Euskara is a language like no other.
It now seems very likely that the Basque language dates back to prehistoric times.
The language began to be known beyond the Basque countryin the Middle Ages. Pilgrims travelling to Santiago de Compostela had to pass through the Basque country.
A brief glossary of the most common words was created in about 1134. In 1570, Jeanne d’Albret translated the New Testament into Basque.
As the centuries passed, evolving methods of communication and the mixing of populations led to a sharp drop in the use of the Basque language.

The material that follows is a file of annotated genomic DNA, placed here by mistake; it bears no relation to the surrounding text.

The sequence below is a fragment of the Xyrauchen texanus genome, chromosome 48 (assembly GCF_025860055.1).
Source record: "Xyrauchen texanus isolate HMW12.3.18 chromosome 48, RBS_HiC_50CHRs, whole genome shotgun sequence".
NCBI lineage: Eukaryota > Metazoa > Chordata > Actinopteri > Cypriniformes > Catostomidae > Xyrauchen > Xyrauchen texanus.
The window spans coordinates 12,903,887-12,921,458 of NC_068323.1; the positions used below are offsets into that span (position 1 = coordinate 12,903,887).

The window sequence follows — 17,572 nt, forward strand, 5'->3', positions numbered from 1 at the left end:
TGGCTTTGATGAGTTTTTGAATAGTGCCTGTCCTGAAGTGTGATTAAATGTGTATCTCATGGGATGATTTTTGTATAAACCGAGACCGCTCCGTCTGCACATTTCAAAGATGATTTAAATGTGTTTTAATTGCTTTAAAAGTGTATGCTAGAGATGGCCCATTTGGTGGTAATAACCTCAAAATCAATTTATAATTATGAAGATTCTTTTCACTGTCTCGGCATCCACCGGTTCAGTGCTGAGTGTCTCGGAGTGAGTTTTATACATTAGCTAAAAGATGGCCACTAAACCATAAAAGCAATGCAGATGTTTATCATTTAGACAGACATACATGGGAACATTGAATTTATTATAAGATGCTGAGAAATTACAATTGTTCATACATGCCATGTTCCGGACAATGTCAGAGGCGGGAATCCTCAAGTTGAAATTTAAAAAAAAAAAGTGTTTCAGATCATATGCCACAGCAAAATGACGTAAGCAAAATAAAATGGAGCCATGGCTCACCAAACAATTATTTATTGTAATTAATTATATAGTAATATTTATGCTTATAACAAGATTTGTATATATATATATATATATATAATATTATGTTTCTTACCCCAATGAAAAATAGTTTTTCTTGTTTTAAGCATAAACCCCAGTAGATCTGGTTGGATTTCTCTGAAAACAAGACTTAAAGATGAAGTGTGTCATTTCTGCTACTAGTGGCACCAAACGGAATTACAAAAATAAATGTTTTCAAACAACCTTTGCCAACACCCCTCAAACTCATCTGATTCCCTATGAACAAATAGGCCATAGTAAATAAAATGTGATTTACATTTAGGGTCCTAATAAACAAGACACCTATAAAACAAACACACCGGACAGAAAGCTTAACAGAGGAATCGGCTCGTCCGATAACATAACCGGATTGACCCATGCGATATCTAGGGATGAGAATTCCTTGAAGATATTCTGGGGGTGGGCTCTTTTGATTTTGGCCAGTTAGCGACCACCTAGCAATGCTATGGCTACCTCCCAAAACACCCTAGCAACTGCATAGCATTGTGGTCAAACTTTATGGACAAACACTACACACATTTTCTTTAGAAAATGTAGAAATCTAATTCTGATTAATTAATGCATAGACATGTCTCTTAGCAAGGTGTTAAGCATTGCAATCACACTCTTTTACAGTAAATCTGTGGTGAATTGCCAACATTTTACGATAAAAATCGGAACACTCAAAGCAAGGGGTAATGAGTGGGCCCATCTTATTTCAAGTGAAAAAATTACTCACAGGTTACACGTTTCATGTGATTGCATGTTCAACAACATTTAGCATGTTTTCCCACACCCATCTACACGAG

Today, thanks to the determination of many associations and individuals, interest in Basque is growing once more among new generations.
There are currently about 700,000 Basque speakers in the Basque country: 150,000 in the French northern provinces and 550,000 in the Spanish south.
Egun on (egoun on): hello - Arratsalde on (aratchaldéon): good afternoon
Gau on (gaoon): good evening, good night - Ikus arte (iqouch arté): goodbye
Milesker (milechquer): thank you - Barkatu (barcatou): excuse me
Plazer baduzu (plasser badoussou): please - Bai (baï): yes - Ez (es): no